19. RC Tyler Vesel, Omaha-Nebraska (32, 12-21-33). He continues to post a strong junior year in college, and I would guess the Oilers might be tempted to sign him and bring Vesel to Bakersfield. He has been described as a player who has some range and plenty of skill, we will have to wait and see on him. I am routinely suspicious of late spikes by college men (he is 23 in April), but there is a good resume here.  He is 14, 5-8-13 since I pegged him as the No. 19 prospect.
  20. G Dylan Wells, Peterboroough Petes (43, 3.06 .916). Although he is the No. 3 goalie on this list, I think Wells is having the most impressive season. From what I read, the Petes are not an especially strong club and Wells steals a lot of points. Considering where he was one year ago, Wells season is outstanding.

Unlike last year, when Connor McDavid, Leon Draisaitl and others graduated, the summer list should have a strong returning cast, plus the first-round pick and other good selections later. Here are the current Top 20 and their GP, with graduates noted.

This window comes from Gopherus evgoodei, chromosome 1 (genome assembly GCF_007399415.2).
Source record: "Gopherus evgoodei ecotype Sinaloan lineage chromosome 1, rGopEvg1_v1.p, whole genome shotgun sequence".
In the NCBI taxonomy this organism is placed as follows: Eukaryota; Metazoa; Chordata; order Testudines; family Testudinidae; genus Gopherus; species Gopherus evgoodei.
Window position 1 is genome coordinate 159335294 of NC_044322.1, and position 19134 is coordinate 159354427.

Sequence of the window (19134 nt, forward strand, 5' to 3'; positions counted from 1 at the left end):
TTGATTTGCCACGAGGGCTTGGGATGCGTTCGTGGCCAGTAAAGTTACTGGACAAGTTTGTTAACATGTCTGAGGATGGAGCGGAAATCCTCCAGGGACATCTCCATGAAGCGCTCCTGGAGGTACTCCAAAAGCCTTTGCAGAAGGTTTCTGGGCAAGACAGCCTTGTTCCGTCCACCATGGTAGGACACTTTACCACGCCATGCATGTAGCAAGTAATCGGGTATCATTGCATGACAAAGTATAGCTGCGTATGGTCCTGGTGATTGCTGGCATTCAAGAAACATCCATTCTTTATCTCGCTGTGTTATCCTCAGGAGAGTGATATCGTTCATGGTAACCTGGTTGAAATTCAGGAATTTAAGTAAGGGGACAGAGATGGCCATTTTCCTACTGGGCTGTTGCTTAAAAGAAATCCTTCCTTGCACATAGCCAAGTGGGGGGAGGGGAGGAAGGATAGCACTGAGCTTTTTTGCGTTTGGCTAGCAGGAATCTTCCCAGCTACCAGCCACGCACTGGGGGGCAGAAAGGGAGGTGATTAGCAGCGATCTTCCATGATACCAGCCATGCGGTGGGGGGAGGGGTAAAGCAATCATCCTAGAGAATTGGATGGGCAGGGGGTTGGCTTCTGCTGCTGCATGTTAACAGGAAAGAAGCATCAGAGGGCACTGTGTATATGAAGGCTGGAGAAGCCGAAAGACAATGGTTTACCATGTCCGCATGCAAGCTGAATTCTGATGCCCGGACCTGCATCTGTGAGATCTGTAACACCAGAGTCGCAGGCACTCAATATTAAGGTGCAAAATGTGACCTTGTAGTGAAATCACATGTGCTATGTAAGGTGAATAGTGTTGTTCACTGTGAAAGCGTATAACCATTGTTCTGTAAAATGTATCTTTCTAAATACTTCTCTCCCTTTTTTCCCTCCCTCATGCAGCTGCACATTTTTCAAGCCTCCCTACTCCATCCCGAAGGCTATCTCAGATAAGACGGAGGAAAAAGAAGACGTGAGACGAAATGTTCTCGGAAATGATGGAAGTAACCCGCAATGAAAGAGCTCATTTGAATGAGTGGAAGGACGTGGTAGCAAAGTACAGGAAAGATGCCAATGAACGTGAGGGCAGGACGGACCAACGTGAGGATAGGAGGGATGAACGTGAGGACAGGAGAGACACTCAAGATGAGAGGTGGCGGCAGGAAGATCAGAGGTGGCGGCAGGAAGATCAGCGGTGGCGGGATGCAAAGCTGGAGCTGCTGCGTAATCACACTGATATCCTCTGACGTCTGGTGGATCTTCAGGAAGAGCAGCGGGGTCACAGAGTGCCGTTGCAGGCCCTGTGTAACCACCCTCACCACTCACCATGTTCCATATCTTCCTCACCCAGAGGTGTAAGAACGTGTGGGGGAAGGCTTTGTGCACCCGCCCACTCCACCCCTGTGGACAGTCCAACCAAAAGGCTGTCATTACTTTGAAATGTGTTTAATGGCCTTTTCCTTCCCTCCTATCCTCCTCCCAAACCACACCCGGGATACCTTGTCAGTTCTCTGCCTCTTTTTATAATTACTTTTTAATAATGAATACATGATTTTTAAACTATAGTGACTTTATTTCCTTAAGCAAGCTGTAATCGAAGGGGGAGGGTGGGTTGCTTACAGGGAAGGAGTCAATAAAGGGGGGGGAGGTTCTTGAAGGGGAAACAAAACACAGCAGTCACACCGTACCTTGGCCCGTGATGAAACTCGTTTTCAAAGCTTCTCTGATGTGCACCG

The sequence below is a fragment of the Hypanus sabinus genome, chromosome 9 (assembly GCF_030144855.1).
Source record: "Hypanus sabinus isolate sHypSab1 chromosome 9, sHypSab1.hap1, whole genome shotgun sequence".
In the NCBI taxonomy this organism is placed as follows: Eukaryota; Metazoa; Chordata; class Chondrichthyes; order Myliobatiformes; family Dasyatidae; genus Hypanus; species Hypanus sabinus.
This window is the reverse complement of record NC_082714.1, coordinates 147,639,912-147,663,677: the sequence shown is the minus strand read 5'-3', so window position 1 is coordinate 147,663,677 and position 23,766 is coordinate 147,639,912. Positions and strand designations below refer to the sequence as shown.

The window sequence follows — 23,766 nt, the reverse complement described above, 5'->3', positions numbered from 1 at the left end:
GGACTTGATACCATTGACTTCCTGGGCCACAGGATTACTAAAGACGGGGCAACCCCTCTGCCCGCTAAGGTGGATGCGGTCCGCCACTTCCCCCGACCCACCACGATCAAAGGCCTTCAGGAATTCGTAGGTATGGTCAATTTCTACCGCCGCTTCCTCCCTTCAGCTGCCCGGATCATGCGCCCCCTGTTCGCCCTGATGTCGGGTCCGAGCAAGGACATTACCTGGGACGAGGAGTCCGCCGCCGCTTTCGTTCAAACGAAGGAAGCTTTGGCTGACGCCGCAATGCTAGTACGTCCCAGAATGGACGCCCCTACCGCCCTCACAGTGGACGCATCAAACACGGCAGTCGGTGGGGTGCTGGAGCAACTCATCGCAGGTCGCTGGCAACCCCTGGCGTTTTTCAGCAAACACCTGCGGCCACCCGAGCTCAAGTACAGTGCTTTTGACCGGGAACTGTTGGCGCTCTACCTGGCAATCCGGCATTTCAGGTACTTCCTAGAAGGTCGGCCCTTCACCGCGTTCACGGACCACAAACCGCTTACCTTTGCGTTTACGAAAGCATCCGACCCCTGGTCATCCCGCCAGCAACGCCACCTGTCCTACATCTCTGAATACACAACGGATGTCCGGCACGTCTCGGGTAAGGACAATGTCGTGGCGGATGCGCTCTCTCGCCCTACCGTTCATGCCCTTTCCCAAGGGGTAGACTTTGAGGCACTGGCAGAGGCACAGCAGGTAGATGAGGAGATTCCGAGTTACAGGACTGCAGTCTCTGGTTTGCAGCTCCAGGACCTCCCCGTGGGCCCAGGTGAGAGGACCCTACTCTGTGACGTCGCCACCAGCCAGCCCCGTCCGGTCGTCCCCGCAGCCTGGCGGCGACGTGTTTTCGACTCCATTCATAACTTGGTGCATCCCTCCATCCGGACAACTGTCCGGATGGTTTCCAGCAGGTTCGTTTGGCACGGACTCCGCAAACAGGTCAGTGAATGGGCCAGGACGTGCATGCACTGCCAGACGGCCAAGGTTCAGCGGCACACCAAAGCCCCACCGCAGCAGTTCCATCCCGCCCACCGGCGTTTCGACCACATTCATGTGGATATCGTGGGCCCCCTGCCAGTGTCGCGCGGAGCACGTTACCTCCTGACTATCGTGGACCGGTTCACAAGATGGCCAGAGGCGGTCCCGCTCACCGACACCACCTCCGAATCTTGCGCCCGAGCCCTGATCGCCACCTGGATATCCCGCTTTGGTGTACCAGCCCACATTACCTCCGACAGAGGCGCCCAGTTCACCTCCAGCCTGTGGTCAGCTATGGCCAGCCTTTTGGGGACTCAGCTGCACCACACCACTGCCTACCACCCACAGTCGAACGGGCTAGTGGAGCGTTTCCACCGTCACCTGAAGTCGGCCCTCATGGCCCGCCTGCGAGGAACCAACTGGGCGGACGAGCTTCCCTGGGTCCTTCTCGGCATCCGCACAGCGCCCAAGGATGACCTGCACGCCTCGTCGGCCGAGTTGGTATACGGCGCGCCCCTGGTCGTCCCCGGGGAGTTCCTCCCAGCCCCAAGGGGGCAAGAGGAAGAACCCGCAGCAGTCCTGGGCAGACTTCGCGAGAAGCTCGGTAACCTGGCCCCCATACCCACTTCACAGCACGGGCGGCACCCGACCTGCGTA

1. Jesse Puljujarvi 28
  2. Tyler Benson 0
  3. Drake Caggiula 41—likely to graduate
  4. Matt Benning 45—likely to graduate
  5. Ziyat Paigin 0
  6. Ethan Bear 0
  7. Caleb Jones 0
  8. Anton Slepyshev 42—likely to graduate
  9. Jujhar Khaira 18
  10. Tyler Pitlick 58—graduated as a prospect
  11. Filip Berglund 0
  12. Laurent Brossoit 9—goalies graduate at 25 games
  13. Griffin Reinhart 37
  14. Nick Ellis
  15. Aapeli Rasanen
  16. William Lagesson
  17. Dillon Simpson 3
  18. Markus Niemelainen
  19. Tyler Vesel
  20. Dylan Wells

Coming up next: The secondary moderns and the distant bells. Some good defensemen way down there.

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45 Responses to "TOP 20 PROSPECTS UPDATE (2017 EDITION)"

  1. Edmonton_fan says:

    For a decade – this is my favorite time of the year to read Lowetide. Checking out draft rankings while trying to figure out who we are going to take. Now there is nothing to do except imagine something called “playoffs” – whatever that is…